Windows XP: Code 12 in device manager

By jds62f
Feb 17, 2009
  1. I've got a T30 laptop and I'm trying to install a wireless NIC.

    However, whenever I plug it into the laptop I get an exclamation in Device Manager with a code 12:

    This device cannot find enough free resources that it can use. If you want to use this device, you will need to disable one of the other devices on this system. (Code 12)

    I've turned off everything I can think to turn off in the BIOS, and I've looked at the troubleshooting wizard concerning this error. I'm confused about how to resolve the issue because I don't know how I'm supposed to "see" what resources the device I'm plugging in wants. Even if I did know that, I'm unsure of how I would/could reassign it to different resources.

    Anyone got any helpful hints for figuring this out?
  2. Ididmyc600

    Ididmyc600 TechSpot Chancellor Posts: 1,415


    does your BIOS have the option for "PLUG AND PLAY OS = yes/no

    If so set it to yes.

    If not see system information (start programs accessories system tools>system information to see what IRQ's are in use.

    I have seen this happen when the NIC is faulty as well.
  3. jds62f

    jds62f TS Rookie Topic Starter

    thx for reply

    There is no plug and play option in the bios. Since its an older laptop, I went ahead and did a bios updated to see if that would help at all and I got strange results. On the initial boot afterward, it was installed properly in device manager but on subsequent restarts it has reverted to hardware conflict.

    I am familiar with the sys information program, but when the NIC has a conflict it doesn't show up in the IRQ's for me. What I'd really like to try is forcing a different IRQ on it but thats kinda hard to do if it doesn't show up?
  4. LookinAround

    LookinAround Ex Tech Spotter Posts: 6,491   +183

    1. If what isn't there? If you are referring to the device, it HAS to be there if Device Manager reports an error code for it ;). But forcing IRQ is not the best (at least initial approach)

    2. The simplest first step solution: Open Device Manager, look under Network Adapters, rt click on the device. Under the General tab, click the Troubleshooting button. As first step Windows might help you find the devices in conflict and can at least, for now, disable one

    3. If not certain about these instructions or you still have question, please do the following for next post:
    • Click Start->Run, enter: msinfo32
    • Click the + sign next to Components to expand it
    • Click Problem Devices. Anything appear?
    • If yes, click on it, then Edit->Select All, Edit->Copy Paste into next post
  5. jds62f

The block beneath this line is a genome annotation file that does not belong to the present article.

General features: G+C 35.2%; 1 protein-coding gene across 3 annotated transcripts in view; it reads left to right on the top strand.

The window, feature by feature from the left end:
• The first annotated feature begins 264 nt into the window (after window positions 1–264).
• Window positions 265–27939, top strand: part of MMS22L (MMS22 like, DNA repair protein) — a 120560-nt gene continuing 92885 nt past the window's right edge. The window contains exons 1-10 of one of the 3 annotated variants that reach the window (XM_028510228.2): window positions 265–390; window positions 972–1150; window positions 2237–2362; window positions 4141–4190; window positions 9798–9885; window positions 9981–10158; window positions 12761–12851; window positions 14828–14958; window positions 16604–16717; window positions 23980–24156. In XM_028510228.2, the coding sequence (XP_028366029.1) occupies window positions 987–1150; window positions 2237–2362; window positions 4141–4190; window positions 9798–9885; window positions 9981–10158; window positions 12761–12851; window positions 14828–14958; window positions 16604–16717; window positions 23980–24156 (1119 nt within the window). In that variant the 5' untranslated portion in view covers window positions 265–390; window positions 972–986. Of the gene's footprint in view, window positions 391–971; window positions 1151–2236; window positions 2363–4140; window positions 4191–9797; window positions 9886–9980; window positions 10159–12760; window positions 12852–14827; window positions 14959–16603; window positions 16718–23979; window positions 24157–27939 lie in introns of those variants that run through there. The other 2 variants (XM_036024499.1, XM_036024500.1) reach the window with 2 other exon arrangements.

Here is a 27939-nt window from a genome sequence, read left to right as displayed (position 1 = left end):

jds62f TS Rookie Topic Starter

    I mean I don't see any resources being used when it is plugged in (which seems to make sense since there is a conflict). The first thing the Wizard tells me to do is sort resources by type and see what resources are in use. But its hard to see how any of that information is relevant because I don't know which resources this NIC wants.

    The next step in the wizard is to disable the conflicting devices... but i don't know which devices those are because I don't know what resources this NIC wants. I've disabled a number of devices and things in the bios trying to find the magical resource that is the problem, but haven't had any luck so far.

    When I do the other stuff you mention, i do see the problem device. I'm typing from a differnt computer than the one with the problem, so I'm paraphrasing a little bit. The error is this:

    "Belkin 802.11g Wireless Card <PCI Device ID> This device cannot find enough free resources that it can use."
  6. LookinAround

    LookinAround Ex Tech Spotter Posts: 6,491   +183

    Hmm... other things to do to try and tackle this problem
    1. Could you post the exact PCI Device ID you see displayed in msinfo32 Problem devices?
      • The Device ID is what uniquely identifies the hardware device (and i might find better info about it if you can report it).
      • fyi Windows uses the Device ID to go looking for drivers/install a device. The Windows' "human friendly" device name string is what Windows reads from whatever driver it finds
      • If the driver is not the "right" or isn't even the "best" match for a device Windows pulls the device name from the driver is is not right or isn't the best match. While i'm sure this is a Belkin wireless device, much more specific info on the device is found by using Device ID
      • While a wrong/incomplete/or misleading device name doesn't occur often.. it still is something to be wary of especially when having driver problems (i.e. don't just search for solutions based on device name, try to search using device ID!
      • (Use the string up to BUT NOT incudling &REV_ as that's just the revision level of the hardware device and other non-significant info
    2. Uninstall the device but don't uninstall using Device Manager (unless no other choice)!
      => First look to see if Start->Programs has a Belkin entry and might have an uninstaller
      => Next check Control Panel->Add/Remove Programs for a Belkin entry
    3. Physically remove the device then try rebooting/installing while in safe mode
    4. Check Windows Event Log (System and Application Logs) to see if any additional data is there to help determine the problem
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